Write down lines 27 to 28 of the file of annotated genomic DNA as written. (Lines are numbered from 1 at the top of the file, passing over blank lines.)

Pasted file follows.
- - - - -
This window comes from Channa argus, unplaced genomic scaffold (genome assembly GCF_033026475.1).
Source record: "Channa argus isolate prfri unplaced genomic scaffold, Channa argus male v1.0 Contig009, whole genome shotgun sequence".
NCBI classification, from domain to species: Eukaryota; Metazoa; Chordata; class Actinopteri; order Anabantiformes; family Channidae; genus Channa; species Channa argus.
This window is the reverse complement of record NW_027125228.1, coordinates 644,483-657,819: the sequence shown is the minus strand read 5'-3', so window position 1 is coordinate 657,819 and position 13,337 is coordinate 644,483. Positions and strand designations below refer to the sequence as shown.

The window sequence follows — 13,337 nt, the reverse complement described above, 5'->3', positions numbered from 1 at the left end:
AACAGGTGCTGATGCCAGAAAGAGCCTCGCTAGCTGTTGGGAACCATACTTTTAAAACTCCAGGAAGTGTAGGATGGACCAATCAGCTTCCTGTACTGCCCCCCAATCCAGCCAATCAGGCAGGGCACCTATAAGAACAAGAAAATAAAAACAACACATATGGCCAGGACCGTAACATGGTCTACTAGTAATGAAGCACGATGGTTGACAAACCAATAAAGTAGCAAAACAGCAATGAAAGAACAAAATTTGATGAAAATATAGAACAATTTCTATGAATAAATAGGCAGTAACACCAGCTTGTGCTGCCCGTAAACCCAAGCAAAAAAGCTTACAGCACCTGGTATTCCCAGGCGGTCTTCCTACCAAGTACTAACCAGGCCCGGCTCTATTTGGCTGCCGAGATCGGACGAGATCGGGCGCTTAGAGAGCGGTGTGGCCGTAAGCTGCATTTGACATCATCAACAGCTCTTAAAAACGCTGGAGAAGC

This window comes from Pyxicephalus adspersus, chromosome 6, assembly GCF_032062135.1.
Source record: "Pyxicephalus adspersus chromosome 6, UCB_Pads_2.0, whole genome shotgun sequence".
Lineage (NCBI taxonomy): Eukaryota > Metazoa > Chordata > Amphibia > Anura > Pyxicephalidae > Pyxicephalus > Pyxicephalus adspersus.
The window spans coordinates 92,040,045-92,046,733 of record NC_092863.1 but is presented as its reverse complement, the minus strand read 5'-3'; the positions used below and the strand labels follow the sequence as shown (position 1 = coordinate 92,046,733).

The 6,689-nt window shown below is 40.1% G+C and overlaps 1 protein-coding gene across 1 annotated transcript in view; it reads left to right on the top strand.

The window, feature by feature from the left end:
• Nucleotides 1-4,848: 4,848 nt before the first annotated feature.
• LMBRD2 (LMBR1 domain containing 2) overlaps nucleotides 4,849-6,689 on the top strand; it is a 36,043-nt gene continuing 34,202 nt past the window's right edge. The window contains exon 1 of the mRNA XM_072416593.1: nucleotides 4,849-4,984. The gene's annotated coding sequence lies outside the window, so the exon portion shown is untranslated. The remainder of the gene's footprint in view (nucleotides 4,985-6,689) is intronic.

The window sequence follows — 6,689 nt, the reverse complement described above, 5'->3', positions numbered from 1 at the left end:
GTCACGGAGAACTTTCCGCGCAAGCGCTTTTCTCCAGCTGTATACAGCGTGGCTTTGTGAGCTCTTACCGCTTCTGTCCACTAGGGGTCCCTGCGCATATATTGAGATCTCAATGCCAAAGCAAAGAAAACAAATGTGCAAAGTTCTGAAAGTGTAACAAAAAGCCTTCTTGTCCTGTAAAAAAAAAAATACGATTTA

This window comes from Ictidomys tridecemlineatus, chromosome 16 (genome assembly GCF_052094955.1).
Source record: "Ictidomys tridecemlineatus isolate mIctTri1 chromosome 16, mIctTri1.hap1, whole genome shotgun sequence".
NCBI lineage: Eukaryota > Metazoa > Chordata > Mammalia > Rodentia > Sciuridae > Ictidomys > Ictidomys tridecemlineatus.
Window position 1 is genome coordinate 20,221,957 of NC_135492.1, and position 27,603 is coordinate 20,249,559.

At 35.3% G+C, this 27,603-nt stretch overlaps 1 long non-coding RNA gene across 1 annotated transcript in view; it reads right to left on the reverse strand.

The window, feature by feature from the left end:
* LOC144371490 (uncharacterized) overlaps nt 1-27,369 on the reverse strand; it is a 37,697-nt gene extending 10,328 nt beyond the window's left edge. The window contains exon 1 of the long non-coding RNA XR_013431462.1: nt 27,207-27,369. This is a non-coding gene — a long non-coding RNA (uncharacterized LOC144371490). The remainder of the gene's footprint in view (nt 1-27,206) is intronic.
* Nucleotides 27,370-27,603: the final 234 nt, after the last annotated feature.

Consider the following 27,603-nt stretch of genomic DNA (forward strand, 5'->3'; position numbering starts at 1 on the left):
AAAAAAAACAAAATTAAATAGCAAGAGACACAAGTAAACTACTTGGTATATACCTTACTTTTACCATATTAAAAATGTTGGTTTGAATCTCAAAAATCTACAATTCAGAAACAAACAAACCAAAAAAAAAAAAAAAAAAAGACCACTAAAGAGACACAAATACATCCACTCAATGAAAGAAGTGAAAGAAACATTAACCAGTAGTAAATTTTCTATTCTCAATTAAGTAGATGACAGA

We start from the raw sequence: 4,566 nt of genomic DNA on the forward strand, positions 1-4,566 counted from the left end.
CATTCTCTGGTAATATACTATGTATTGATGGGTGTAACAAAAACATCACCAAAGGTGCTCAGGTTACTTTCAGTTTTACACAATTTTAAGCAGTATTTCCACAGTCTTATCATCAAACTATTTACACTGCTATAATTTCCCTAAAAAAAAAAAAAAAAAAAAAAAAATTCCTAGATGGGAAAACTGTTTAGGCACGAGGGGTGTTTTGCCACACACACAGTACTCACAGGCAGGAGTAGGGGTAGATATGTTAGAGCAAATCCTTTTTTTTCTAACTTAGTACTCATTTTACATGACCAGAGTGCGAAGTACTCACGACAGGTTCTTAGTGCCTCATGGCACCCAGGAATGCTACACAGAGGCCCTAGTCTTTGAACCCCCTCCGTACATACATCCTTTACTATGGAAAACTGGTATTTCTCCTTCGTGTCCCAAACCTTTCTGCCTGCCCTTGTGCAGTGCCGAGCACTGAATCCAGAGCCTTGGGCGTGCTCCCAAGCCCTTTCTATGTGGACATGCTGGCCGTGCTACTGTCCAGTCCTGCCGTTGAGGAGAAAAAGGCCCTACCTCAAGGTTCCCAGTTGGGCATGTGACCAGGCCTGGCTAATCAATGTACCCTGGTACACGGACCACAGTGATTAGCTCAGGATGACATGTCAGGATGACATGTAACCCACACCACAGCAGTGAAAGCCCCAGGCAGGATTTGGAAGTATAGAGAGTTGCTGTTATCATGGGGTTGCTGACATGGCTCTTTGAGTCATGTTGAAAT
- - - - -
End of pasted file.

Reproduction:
We start from the raw sequence: 4,566 nt of genomic DNA on the forward strand, positions 1-4,566 counted from the left end.
CATTCTCTGGTAATATACTATGTATTGATGGGTGTAACAAAAACATCACCAAAGGTGCTCAGGTTACTTTCAGTTTTACACAATTTTAAGCAGTATTTCCACAGTCTTATCATCAAACTATTTACACTGCTATAATTTCCCTAAAAAAAAAAAAAAAAAAAAAAAAATTCCTAGATGGGAAAACTGTTTAGGCACGAGGGGTGTTTTGCCACACACACAGTACTCACAGGCAGGAGTAGGGGTAGATATGTTAGAGCAAATCCTTTTTTTTCTAACTTAGTACTCATTTTACATGACCAGAGTGCGAAGTACTCACGACAGGTTCTTAGTGCCTCATGGCACCCAGGAATGCTACACAGAGGCCCTAGTCTTTGAACCCCCTCCGTACATACATCCTTTACTATGGAAAACTGGTATTTCTCCTTCGTGTCCCAAACCTTTCTGCCTGCCCTTGTGCAGTGCCGAGCACTGAATCCAGAGCCTTGGGCGTGCTCCCAAGCCCTTTCTATGTGGACATGCTGGCCGTGCTACTGTCCAGTCCTGCCGTTGAGGAGAAAAAGGCCCTACCTCAAGGTTCCCAGTTGGGCATGTGACCAGGCCTGGCTAATCAATGTACCCTGGTACACGGACCACAGTGATTAGCTCAGGATGACATGTCAGGATGACATGTAACCCACACCACAGCAGTGAAAGCCCCAGGCAGGATTTGGAAGTATAGAGAGTTGCTGTTATCATGGGGTTGCTGACATGGCTCTTTGAGTCATGTTGAAAT